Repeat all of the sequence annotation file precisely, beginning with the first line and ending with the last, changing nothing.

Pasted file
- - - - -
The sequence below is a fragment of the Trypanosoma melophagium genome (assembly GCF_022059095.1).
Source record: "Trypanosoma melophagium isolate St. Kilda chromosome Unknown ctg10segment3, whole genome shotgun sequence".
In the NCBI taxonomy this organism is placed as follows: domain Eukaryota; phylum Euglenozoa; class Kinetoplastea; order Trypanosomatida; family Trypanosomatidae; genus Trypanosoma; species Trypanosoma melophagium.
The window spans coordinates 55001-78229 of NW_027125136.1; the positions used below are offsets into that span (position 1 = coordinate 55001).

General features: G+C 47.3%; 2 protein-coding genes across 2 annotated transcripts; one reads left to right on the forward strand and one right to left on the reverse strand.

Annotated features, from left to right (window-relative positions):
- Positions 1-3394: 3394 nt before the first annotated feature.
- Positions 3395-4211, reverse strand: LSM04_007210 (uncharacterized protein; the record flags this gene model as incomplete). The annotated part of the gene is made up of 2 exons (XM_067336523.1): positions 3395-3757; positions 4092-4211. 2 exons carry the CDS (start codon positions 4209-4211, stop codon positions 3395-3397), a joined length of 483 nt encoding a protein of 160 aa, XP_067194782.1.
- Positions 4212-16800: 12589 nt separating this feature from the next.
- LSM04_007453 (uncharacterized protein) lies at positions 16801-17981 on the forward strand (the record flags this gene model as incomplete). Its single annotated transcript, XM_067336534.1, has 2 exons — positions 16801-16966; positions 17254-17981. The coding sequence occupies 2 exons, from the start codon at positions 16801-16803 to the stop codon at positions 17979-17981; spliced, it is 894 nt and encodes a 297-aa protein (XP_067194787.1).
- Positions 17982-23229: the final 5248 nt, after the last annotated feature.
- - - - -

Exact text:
The sequence below is a fragment of the Trypanosoma melophagium genome (assembly GCF_022059095.1).
Source record: "Trypanosoma melophagium isolate St. Kilda chromosome Unknown ctg10segment3, whole genome shotgun sequence".
In the NCBI taxonomy this organism is placed as follows: domain Eukaryota; phylum Euglenozoa; class Kinetoplastea; order Trypanosomatida; family Trypanosomatidae; genus Trypanosoma; species Trypanosoma melophagium.
The window spans coordinates 55001-78229 of NW_027125136.1; the positions used below are offsets into that span (position 1 = coordinate 55001).

General features: G+C 47.3%; 2 protein-coding genes across 2 annotated transcripts; one reads left to right on the forward strand and one right to left on the reverse strand.

Annotated features, from left to right (window-relative positions):
- Positions 1-3394: 3394 nt before the first annotated feature.
- Positions 3395-4211, reverse strand: LSM04_007210 (uncharacterized protein; the record flags this gene model as incomplete). The annotated part of the gene is made up of 2 exons (XM_067336523.1): positions 3395-3757; positions 4092-4211. 2 exons carry the CDS (start codon positions 4209-4211, stop codon positions 3395-3397), a joined length of 483 nt encoding a protein of 160 aa, XP_067194782.1.
- Positions 4212-16800: 12589 nt separating this feature from the next.
- LSM04_007453 (uncharacterized protein) lies at positions 16801-17981 on the forward strand (the record flags this gene model as incomplete). Its single annotated transcript, XM_067336534.1, has 2 exons — positions 16801-16966; positions 17254-17981. The coding sequence occupies 2 exons, from the start codon at positions 16801-16803 to the stop codon at positions 17979-17981; spliced, it is 894 nt and encodes a 297-aa protein (XP_067194787.1).
- Positions 17982-23229: the final 5248 nt, after the last annotated feature.